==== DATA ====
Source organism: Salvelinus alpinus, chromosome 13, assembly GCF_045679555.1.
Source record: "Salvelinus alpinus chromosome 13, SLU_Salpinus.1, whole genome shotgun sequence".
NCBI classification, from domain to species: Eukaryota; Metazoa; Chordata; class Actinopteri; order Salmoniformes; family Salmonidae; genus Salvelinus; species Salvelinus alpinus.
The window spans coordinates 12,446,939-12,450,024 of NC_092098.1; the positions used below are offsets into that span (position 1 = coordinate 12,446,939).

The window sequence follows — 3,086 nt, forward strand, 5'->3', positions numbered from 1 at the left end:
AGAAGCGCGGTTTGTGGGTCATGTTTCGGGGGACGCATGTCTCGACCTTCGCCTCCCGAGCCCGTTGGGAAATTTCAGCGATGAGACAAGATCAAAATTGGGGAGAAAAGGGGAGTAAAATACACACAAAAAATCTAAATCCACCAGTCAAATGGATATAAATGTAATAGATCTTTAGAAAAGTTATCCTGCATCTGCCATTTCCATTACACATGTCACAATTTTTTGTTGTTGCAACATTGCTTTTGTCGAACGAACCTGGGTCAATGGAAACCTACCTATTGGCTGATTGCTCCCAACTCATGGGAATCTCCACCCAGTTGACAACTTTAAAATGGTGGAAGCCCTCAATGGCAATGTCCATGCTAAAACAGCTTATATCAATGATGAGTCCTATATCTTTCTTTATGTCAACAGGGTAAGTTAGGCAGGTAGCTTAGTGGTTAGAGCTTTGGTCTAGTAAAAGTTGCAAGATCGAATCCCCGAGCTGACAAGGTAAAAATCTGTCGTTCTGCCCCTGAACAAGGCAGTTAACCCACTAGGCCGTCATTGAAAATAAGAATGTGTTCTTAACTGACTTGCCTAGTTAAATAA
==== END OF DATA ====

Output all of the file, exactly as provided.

Source organism: Salvelinus alpinus, chromosome 13, assembly GCF_045679555.1.
Source record: "Salvelinus alpinus chromosome 13, SLU_Salpinus.1, whole genome shotgun sequence".
NCBI classification, from domain to species: Eukaryota; Metazoa; Chordata; class Actinopteri; order Salmoniformes; family Salmonidae; genus Salvelinus; species Salvelinus alpinus.
The window spans coordinates 12,446,939-12,450,024 of NC_092098.1; the positions used below are offsets into that span (position 1 = coordinate 12,446,939).

The window sequence follows — 3,086 nt, forward strand, 5'->3', positions numbered from 1 at the left end:
AGAAGCGCGGTTTGTGGGTCATGTTTCGGGGGACGCATGTCTCGACCTTCGCCTCCCGAGCCCGTTGGGAAATTTCAGCGATGAGACAAGATCAAAATTGGGGAGAAAAGGGGAGTAAAATACACACAAAAAATCTAAATCCACCAGTCAAATGGATATAAATGTAATAGATCTTTAGAAAAGTTATCCTGCATCTGCCATTTCCATTACACATGTCACAATTTTTTGTTGTTGCAACATTGCTTTTGTCGAACGAACCTGGGTCAATGGAAACCTACCTATTGGCTGATTGCTCCCAACTCATGGGAATCTCCACCCAGTTGACAACTTTAAAATGGTGGAAGCCCTCAATGGCAATGTCCATGCTAAAACAGCTTATATCAATGATGAGTCCTATATCTTTCTTTATGTCAACAGGGTAAGTTAGGCAGGTAGCTTAGTGGTTAGAGCTTTGGTCTAGTAAAAGTTGCAAGATCGAATCCCCGAGCTGACAAGGTAAAAATCTGTCGTTCTGCCCCTGAACAAGGCAGTTAACCCACTAGGCCGTCATTGAAAATAAGAATGTGTTCTTAACTGACTTGCCTAGTTAAATAA